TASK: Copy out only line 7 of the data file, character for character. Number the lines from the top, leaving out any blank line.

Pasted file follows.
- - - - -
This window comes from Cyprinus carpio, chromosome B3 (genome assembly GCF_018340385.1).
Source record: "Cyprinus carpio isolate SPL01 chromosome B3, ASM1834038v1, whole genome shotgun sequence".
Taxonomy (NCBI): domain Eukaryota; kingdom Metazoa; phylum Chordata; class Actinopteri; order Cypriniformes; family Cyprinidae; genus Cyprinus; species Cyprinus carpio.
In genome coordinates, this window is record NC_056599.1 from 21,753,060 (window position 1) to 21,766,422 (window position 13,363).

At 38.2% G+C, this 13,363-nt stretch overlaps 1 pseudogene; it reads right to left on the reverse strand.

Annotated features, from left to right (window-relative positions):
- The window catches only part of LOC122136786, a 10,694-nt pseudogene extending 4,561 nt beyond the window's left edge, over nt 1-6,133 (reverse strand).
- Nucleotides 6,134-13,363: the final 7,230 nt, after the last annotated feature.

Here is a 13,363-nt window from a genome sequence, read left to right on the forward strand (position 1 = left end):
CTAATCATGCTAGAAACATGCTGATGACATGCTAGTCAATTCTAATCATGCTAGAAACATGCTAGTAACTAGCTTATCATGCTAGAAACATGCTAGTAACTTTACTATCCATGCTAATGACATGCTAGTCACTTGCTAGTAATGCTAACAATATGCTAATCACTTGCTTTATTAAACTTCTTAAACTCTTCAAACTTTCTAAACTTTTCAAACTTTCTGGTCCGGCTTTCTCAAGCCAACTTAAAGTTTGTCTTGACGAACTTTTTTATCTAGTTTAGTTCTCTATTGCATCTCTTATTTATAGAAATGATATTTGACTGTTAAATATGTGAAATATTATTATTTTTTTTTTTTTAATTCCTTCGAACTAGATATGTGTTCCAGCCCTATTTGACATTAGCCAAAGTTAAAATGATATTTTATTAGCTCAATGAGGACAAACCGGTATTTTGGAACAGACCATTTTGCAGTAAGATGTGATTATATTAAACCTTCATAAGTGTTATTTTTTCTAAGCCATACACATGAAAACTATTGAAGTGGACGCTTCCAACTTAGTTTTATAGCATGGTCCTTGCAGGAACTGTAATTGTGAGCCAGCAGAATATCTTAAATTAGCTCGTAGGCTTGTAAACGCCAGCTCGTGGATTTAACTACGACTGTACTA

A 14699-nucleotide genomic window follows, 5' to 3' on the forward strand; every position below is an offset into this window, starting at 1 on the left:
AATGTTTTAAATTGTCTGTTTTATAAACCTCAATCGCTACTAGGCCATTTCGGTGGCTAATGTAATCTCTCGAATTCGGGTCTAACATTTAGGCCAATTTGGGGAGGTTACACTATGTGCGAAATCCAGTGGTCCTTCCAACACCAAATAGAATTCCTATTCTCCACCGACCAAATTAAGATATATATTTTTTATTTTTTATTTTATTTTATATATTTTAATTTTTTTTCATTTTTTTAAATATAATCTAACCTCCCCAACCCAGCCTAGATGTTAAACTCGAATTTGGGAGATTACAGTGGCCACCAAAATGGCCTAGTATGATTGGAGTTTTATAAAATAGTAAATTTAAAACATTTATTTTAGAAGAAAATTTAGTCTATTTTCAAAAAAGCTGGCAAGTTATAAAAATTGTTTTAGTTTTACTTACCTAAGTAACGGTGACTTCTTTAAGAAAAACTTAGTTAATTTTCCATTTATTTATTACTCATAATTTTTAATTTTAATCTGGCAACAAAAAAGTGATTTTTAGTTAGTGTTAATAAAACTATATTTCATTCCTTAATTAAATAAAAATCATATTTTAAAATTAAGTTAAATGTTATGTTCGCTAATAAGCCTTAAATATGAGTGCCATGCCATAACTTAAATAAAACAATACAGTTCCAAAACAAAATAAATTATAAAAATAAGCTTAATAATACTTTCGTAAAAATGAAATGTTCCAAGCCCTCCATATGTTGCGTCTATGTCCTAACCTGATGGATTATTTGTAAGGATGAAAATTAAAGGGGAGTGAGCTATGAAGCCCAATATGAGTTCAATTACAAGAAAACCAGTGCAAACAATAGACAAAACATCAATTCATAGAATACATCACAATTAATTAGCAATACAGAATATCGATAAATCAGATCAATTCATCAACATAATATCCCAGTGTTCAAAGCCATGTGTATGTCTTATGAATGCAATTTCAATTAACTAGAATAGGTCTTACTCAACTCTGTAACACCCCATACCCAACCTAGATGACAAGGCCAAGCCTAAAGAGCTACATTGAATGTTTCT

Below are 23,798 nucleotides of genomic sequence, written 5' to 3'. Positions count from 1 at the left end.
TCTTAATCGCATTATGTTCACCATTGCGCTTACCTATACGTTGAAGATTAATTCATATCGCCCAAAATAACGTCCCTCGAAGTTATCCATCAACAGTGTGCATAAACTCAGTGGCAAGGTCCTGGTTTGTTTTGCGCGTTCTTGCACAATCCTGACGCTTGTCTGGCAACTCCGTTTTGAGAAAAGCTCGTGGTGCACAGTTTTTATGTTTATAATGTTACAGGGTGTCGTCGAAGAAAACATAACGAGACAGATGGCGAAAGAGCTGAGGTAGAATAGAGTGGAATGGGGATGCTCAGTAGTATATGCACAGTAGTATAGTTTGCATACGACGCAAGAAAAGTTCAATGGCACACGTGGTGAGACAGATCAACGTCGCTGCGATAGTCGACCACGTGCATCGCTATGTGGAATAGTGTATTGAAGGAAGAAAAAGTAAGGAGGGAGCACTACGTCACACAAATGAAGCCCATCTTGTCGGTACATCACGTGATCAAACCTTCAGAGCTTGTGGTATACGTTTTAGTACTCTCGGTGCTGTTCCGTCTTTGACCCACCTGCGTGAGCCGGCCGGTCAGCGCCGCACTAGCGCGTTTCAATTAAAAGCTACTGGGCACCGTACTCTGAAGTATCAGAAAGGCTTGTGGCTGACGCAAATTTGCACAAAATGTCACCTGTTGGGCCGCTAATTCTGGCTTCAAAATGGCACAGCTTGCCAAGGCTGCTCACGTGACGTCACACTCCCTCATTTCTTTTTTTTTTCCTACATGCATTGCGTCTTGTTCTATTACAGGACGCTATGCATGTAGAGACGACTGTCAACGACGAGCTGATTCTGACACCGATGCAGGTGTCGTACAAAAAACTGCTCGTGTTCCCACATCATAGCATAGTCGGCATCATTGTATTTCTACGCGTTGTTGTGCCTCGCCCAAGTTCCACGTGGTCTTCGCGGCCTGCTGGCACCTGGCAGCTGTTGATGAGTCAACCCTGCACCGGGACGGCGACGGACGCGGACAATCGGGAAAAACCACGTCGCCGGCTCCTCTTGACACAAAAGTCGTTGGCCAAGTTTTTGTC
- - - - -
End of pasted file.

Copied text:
- The window catches only part of LOC122136786, a 10,694-nt pseudogene extending 4,561 nt beyond the window's left edge, over nt 1-6,133 (reverse strand).